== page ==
22 JUMP STREET
**1/2 (out of 5)
June 13, 2014
Jonah Hill as SCHMIDT
Channing Tatum as JENKO
Peter Stormare as THE GHOST
Wyatt Russell as ZOOK
Amber Stevens as MAYA
Jillian Bell as MERCEDES
Ice Cube as CAPTAIN DICKSON
Nick Offerman as DEPUTY CHIEF HARDY
Studio: Sony Pictures
Directed by: Phil Lord, Christopher Miller
BY KEVIN CARR
Listen to Kevin’s radio review…
When it comes to some movies, it’s all about expectations. It’s not just when the studio expects a movie to perform a certain way, and they are pleasantly (or unpleasantly) surprised when it doesn’t. It’s also about what the audience is expecting.
Back in 2012 when the first “21 Jump Street” film was released, I thought it was going to be terrible. I was already suffering from Channing Tatum fatigue from his unprecedented success in terrible movies like “The Vow” and “Dear John.” Plus, I had swerved into the original television show on the Fox network when I was younger. It wasn’t a great show, but it was essential 80s and 90s programming for a start-up national network.
However, when I finally saw “21 Jump Street,” I found that I really enjoyed it. Sure, it would have still been a fun movie had I not expected it to be terrible. However, the fact I was not expecting much made what I got that much more fun.
With the impending release of “22 Jump Street,” I couldn’t help but have high expectations. Not only were all the key players back for the second round, but the initial trailers played with convention enough to make it look like it could be a fun movie.
Unfortunately, going into “22 Jump Street” with too high of expectations will result in you possibly getting disappointed, as I was.
Tatum and Jonah Hill return in this film as somewhat youthful detectives who have been tapped to infiltrate a college and uncover a drug ring. Sound familiar? It’s pretty much the same story as the first film, only in a college instead of a high school. (This is probably because Tatum and Hill were pushing it as being able to pass as high school students a couple years ago, and now they’re barely passing as college students. This much is acknowledged by the filmmakers with plenty of jokes about how they’re too old, and look it.)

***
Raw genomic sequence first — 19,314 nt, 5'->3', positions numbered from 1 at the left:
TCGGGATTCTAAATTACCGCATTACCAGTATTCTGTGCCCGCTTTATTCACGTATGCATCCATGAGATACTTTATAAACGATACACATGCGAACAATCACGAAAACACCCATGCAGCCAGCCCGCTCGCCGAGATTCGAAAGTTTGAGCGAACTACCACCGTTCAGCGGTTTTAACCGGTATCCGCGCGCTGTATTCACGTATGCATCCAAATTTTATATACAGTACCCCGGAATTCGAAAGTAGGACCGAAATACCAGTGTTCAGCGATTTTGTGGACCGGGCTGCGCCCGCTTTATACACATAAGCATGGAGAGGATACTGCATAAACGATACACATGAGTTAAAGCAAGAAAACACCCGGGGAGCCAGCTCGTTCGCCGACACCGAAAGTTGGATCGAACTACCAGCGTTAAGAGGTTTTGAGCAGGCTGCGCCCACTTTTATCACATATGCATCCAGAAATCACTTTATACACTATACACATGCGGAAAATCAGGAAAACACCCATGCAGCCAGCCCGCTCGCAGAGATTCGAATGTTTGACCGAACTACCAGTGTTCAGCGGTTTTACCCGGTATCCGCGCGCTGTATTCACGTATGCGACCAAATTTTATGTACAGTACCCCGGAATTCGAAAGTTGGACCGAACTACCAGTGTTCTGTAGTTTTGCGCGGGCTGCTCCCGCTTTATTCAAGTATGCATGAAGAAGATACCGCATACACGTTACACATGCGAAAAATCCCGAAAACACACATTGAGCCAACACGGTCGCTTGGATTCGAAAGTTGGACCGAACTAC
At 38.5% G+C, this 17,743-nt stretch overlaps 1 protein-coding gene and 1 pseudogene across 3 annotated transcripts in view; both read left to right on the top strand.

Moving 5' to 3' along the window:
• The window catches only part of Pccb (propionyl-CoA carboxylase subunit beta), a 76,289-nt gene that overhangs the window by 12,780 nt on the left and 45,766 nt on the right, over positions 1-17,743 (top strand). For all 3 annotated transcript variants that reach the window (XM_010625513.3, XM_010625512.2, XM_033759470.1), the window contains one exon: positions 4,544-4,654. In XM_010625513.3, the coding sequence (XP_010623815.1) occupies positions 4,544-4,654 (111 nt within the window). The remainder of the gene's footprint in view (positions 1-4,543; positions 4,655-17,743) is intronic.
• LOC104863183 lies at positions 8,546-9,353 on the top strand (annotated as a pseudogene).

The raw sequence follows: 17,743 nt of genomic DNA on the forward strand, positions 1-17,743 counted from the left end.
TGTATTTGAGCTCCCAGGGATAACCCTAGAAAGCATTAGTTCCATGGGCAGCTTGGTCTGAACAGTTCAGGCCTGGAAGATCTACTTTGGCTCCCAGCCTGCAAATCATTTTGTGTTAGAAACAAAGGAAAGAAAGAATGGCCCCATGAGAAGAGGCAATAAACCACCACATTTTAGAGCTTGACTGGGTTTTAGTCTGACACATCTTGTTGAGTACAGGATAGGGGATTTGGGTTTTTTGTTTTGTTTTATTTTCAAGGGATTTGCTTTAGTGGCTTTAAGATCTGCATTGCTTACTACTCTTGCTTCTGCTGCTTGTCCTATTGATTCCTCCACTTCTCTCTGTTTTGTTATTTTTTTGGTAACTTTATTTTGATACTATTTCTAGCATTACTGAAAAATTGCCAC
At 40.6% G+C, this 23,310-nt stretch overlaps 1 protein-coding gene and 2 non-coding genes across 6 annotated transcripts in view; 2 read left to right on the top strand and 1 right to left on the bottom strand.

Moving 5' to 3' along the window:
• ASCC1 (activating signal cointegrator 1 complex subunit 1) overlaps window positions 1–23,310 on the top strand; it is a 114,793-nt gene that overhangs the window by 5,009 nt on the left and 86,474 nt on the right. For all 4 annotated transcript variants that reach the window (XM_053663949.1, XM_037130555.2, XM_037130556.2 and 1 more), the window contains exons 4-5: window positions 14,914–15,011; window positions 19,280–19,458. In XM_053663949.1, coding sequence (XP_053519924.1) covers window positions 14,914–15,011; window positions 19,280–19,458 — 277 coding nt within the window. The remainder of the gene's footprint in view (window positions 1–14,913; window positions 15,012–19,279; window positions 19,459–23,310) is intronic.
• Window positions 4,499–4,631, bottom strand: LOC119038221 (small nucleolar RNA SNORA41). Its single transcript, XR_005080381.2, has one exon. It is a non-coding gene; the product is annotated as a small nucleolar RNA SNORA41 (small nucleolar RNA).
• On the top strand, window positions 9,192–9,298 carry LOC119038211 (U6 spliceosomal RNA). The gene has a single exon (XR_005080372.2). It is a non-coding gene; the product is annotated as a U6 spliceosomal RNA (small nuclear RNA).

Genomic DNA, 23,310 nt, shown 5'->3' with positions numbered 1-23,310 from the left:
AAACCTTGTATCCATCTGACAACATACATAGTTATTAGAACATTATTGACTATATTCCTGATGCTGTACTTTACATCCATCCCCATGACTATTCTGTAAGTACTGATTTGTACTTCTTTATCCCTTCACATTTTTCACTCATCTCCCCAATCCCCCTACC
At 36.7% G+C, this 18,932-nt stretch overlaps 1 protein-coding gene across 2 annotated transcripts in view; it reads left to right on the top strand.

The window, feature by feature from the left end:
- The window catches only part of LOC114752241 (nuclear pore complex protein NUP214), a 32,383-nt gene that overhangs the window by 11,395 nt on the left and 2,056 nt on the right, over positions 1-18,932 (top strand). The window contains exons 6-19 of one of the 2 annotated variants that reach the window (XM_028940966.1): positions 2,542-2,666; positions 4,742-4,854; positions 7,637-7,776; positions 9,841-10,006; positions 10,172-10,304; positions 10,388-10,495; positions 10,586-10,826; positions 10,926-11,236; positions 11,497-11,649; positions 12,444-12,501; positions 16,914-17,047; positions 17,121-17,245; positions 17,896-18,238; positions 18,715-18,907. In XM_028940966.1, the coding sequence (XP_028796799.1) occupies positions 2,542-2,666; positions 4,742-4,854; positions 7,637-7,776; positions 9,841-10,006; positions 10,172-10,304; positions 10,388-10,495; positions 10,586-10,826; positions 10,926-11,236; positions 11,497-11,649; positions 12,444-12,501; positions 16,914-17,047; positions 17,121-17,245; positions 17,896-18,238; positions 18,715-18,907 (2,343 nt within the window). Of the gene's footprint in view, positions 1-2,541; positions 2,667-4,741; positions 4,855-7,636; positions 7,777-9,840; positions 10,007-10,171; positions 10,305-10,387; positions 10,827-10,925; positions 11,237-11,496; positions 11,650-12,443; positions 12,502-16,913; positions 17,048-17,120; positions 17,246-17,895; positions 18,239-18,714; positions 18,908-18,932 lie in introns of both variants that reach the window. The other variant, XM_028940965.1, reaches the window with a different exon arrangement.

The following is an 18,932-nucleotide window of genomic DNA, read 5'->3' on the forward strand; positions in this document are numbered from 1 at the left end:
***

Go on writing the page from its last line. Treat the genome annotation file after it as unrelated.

Don’t get me wrong… there are still some extremely funny moments in “22 Jump Street.” Most of these moments come from when the film acknowledges its own flaws. We see that in the trailer, with a wink and nod to the audience while their Deputy Chief (Nick Offerman) tells them no one expected this to succeed, and now they’re pumping money into the program to make sure Jump Street continues.
However, this winking and nodding only goes so far. I appreciate what the writers have done in admitting they’re shoehorning the same story in for the sequel, but that doesn’t excuse the lazy writing that comes out of it at times. It reminds me of “Austin Powers: The Spy Who Shagged Me,” in which Michael York as Basil Exposition breaks the fourth wall and literally tells the audience to accept the thin premise and not question it.
Yes, I knew this movie would suffer from sequelitis, but too much acknowledgement of that fact reveals that the movie isn’t as strong as it could be.
But I can’t say I didn’t laugh. Both Hill and Tatum still have good chemistry together, and Tatum continues to impress me as a comedic actor. There are also some quite brilliant cinematic elements tossed around, including shooting the opening of the film like “Bad Boys II” before falling back into the more standard process that looks less like a Jerry Bruckheimer movie.
However, in the end, I was let down by “22 Jump Street,” and it once again proves that sequels are often inferior to their predecessor for a number of reasons.